Teen who posted video saying he was going to ‘shoot up’ his school is sentenced

Judge imposes order which requires youth to apologise to school principal

Sentencing the defendant on Tuesday, District Judge Peter King told him he didn’t need to re-iterate “how incredibly dangerous the posting of the video was. You could have had yourself on the end of a police taser, or worse”.

Sentencing the defendant on Tuesday, District Judge Peter King told him he didn’t need to re-iterate “how incredibly dangerous the posting of the video was. You could have had yourself on the end of a police taser, or worse”.

 

A pupil who posted a video on Facebook of him holding a gun and saying he was going to go and “shoot up” the school he attended at the time, sparked a police lockdown of students in Co Antrim, a court has heard.

The boy (17), who cannot be named because of his age, was 15 at the time of the incident.

He had pleaded to guilty to three charges of sending menacing messages via electronic communications in September 2016 but said he recorded the message on Facebook “as a joke” and he had no intention of shooting up the school.

He said the gun was a toy one he found in a neighbour’s garden.

One message he admitted sending stated: “Tryna figure out what to listen to before I go on my school shooting spree. Gotta make sure I pick the right song”.

The teen also admitted six counts of possessing indecent photographs of children.

Sentencing the defendant on Tuesday, District Judge Peter King told him he didn’t need to re-iterate “how incredibly dangerous the posting of the video was. You could have had yourself on the end of a police taser, or worse”.

He said such incidents are always treated extremely seriously and the amount of resources involving the school and police to deal with it “far outweighs a sick joke”.

The judge said there had been references to “firearms and mass shootings” and said the indecent images were so concerning that if the youth had been an adult he would have been jailed.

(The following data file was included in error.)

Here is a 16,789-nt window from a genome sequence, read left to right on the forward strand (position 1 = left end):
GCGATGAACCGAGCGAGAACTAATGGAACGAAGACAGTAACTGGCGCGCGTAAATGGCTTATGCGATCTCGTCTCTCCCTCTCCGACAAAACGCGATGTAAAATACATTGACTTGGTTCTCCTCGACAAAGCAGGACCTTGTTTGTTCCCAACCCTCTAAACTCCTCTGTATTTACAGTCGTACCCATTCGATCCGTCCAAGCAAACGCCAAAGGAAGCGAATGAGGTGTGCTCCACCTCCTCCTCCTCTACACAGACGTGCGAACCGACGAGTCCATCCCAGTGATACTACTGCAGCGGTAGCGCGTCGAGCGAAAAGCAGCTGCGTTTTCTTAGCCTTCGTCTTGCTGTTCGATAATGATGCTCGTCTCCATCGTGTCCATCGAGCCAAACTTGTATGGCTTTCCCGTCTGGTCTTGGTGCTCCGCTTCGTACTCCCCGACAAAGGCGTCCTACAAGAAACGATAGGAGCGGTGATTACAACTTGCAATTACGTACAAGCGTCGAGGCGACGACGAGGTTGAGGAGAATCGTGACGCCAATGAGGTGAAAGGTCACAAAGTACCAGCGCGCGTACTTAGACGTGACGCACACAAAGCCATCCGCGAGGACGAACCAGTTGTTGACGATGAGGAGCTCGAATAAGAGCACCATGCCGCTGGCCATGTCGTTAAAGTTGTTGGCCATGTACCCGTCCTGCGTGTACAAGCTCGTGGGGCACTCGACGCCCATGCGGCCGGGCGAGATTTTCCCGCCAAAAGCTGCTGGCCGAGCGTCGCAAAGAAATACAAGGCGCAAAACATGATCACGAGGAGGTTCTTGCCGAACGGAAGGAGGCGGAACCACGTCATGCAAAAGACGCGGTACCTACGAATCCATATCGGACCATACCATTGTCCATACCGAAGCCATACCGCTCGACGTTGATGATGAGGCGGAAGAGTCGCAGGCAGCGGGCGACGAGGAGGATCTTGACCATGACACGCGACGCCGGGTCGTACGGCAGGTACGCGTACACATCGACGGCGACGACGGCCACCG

He made the defendant the subject of a Youth Conference Order. Under the terms of this order the boy has to write a letter of apology to the school principal and be supervised by the Youth Justice Agency for a year.

He also has to complete an education session with the PSNI Armed Response Unit and submit to a restriction from accessing the internet to be monitored by his mother and the Youth Justice Agency.

Lockdown

Prosecutor James Brady told the court that on September 12th 2016, pupils from Our Lady of Lourdes School in Ballymoney alerted teachers that the youth had shared on social media an image of him with a gun and the defendant was saying he was listening to his favourite music “before I go and shoot up the school”.

Police were alerted and the school put on lockdown with pupils not allowed out.

It was established the defendant was not at school nor had he been on the school bus and police rushed to his home where they arrested him. Officers seized a “silver cowboy style pistol”.

The defendant told police he recorded the message on Facebook “as a joke”.

Police examined laptops and found the boy was a fan of Marilyn Manson music and there were also references to firearms and mass school shootings.

Indecent images of children were also found on a laptop including two deemed to be in the most serious category.

The teenager told police a video of him with guns was “part of an art project”.

Defence barrister Stephen Mooney accepted it was a “uniquely troubling and alarming” case.

The lawyer said that since 2016 the boy had been on stringent bail conditions including a prohibition on accessing the internet.

The lawyer acknowledged the distress the incident caused at the school but added: “This was a disgraceful piece of humour on his behalf, nothing more than that”.

The lawyer also said the court should take into account the boy was only 15 at the time of the offences and had pleaded guilty.